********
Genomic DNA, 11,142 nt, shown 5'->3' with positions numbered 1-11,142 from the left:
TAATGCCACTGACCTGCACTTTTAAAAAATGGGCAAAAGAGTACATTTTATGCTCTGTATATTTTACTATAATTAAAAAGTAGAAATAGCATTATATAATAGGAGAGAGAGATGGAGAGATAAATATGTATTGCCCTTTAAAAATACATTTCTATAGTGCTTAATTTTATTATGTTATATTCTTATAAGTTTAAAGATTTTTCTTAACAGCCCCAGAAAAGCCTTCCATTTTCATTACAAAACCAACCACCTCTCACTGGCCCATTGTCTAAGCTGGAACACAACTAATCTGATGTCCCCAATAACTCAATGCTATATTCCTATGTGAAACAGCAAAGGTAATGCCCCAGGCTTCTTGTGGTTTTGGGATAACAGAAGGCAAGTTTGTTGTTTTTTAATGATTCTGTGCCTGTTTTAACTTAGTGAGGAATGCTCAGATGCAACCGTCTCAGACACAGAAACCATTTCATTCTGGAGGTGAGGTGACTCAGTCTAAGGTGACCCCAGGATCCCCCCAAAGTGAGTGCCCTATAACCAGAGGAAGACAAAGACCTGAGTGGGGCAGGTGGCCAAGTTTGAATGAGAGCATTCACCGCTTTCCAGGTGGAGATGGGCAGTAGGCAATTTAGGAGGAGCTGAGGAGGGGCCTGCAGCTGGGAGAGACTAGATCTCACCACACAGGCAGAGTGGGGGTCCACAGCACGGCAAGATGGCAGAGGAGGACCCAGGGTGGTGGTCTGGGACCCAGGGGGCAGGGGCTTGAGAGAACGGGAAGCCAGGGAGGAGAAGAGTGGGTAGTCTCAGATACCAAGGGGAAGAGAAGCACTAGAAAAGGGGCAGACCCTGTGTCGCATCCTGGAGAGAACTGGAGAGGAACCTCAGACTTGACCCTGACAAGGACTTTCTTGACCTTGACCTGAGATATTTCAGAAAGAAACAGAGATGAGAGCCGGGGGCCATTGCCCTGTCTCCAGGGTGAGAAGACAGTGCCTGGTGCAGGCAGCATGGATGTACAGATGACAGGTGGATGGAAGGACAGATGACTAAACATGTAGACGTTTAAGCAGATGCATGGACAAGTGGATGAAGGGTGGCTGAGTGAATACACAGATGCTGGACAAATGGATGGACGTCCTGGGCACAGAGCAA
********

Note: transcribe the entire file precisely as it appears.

Genomic DNA, 11,142 nt, shown 5'->3' with positions numbered 1-11,142 from the left:
TAATGCCACTGACCTGCACTTTTAAAAAATGGGCAAAAGAGTACATTTTATGCTCTGTATATTTTACTATAATTAAAAAGTAGAAATAGCATTATATAATAGGAGAGAGAGATGGAGAGATAAATATGTATTGCCCTTTAAAAATACATTTCTATAGTGCTTAATTTTATTATGTTATATTCTTATAAGTTTAAAGATTTTTCTTAACAGCCCCAGAAAAGCCTTCCATTTTCATTACAAAACCAACCACCTCTCACTGGCCCATTGTCTAAGCTGGAACACAACTAATCTGATGTCCCCAATAACTCAATGCTATATTCCTATGTGAAACAGCAAAGGTAATGCCCCAGGCTTCTTGTGGTTTTGGGATAACAGAAGGCAAGTTTGTTGTTTTTTAATGATTCTGTGCCTGTTTTAACTTAGTGAGGAATGCTCAGATGCAACCGTCTCAGACACAGAAACCATTTCATTCTGGAGGTGAGGTGACTCAGTCTAAGGTGACCCCAGGATCCCCCCAAAGTGAGTGCCCTATAACCAGAGGAAGACAAAGACCTGAGTGGGGCAGGTGGCCAAGTTTGAATGAGAGCATTCACCGCTTTCCAGGTGGAGATGGGCAGTAGGCAATTTAGGAGGAGCTGAGGAGGGGCCTGCAGCTGGGAGAGACTAGATCTCACCACACAGGCAGAGTGGGGGTCCACAGCACGGCAAGATGGCAGAGGAGGACCCAGGGTGGTGGTCTGGGACCCAGGGGGCAGGGGCTTGAGAGAACGGGAAGCCAGGGAGGAGAAGAGTGGGTAGTCTCAGATACCAAGGGGAAGAGAAGCACTAGAAAAGGGGCAGACCCTGTGTCGCATCCTGGAGAGAACTGGAGAGGAACCTCAGACTTGACCCTGACAAGGACTTTCTTGACCTTGACCTGAGATATTTCAGAAAGAAACAGAGATGAGAGCCGGGGGCCATTGCCCTGTCTCCAGGGTGAGAAGACAGTGCCTGGTGCAGGCAGCATGGATGTACAGATGACAGGTGGATGGAAGGACAGATGACTAAACATGTAGACGTTTAAGCAGATGCATGGACAAGTGGATGAAGGGTGGCTGAGTGAATACACAGATGCTGGACAAATGGATGGACGTCCTGGGCACAGAGCAA